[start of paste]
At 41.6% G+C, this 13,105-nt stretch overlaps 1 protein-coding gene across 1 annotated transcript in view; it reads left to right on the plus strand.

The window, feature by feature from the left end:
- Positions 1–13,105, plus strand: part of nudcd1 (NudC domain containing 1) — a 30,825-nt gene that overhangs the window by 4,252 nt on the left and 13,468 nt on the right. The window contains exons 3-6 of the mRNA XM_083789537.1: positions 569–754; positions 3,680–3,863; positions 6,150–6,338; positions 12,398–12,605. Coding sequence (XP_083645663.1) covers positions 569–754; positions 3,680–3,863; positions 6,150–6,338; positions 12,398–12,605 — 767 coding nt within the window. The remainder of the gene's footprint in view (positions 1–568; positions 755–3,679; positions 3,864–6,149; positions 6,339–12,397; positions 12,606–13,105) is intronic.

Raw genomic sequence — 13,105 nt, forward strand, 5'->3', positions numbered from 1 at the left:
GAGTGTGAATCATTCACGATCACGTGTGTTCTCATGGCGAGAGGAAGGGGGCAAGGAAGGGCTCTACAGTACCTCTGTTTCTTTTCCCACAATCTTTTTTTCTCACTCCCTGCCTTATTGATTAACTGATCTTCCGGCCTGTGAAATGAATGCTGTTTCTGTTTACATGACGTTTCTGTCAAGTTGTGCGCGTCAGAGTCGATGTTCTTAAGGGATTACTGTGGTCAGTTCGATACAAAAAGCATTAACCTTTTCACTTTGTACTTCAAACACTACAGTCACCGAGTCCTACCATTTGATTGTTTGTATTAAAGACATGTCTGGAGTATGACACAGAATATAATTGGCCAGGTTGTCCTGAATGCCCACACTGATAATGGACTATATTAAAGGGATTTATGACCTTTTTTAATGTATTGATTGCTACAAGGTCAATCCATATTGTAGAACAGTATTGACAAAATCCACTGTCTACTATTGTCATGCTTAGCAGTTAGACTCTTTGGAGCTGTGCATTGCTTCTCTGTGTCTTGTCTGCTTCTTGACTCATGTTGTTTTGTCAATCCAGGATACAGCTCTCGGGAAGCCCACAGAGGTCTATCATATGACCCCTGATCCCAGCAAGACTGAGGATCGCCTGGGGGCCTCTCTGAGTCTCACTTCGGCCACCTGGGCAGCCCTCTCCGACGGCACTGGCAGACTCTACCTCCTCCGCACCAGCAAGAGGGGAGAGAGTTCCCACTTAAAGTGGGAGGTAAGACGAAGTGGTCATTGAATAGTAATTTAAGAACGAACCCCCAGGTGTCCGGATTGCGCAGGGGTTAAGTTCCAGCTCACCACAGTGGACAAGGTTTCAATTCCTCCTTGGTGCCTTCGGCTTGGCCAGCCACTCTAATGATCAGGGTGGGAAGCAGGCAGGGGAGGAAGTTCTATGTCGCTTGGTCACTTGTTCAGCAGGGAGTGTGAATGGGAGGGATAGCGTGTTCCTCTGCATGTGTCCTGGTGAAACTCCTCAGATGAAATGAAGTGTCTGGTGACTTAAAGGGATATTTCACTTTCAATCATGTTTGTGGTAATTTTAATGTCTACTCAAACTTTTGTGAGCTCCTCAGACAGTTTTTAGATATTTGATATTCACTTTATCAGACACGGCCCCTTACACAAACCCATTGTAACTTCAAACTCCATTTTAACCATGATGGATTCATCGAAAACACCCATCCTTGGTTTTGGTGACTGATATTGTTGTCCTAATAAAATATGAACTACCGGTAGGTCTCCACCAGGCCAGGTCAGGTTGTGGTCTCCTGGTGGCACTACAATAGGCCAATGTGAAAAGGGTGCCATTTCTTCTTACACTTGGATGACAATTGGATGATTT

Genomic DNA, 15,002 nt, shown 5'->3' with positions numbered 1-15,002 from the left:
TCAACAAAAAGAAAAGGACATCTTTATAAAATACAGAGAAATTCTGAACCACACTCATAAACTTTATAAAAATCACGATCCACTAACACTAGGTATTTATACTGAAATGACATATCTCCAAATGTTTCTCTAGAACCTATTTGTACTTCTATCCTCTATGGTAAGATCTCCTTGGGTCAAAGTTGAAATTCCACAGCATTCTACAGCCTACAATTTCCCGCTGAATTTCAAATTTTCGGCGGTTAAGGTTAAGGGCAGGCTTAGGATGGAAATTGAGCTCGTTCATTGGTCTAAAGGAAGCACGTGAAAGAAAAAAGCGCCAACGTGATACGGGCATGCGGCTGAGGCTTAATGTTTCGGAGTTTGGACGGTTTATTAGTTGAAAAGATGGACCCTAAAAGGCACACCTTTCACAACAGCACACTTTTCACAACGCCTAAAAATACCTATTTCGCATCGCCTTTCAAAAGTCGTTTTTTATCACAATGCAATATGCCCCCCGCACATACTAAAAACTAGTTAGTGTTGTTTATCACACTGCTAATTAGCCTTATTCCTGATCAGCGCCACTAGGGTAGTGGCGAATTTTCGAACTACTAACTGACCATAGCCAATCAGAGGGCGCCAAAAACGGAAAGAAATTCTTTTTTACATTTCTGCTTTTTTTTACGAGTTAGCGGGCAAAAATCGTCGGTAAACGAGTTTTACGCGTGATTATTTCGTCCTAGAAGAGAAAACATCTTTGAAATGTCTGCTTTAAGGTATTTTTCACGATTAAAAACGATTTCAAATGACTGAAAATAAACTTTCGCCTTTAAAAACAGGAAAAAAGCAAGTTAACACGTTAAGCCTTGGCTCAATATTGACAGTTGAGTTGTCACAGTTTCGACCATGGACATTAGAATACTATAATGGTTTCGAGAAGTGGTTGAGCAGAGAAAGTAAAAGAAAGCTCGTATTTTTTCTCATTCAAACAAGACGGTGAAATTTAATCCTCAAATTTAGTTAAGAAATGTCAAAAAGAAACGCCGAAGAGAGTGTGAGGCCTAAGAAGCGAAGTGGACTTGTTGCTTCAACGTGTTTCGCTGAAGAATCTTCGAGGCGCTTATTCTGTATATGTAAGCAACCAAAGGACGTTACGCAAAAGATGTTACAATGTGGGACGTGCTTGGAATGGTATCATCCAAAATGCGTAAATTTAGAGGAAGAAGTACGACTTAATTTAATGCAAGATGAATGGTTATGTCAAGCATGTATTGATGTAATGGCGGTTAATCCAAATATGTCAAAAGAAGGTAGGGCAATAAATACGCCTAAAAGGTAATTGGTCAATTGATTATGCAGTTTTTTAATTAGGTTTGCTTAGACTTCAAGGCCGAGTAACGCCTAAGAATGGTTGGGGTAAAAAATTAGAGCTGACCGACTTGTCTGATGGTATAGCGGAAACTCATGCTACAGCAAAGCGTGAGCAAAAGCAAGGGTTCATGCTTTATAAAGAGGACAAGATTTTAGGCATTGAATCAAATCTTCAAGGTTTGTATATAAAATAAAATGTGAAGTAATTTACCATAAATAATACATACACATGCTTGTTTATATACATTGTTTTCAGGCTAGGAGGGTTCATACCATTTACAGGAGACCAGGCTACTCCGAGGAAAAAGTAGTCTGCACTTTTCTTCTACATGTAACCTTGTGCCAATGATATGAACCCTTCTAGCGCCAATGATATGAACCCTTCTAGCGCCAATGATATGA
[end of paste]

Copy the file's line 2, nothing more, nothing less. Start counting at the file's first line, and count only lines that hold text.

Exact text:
The window, feature by feature from the left end: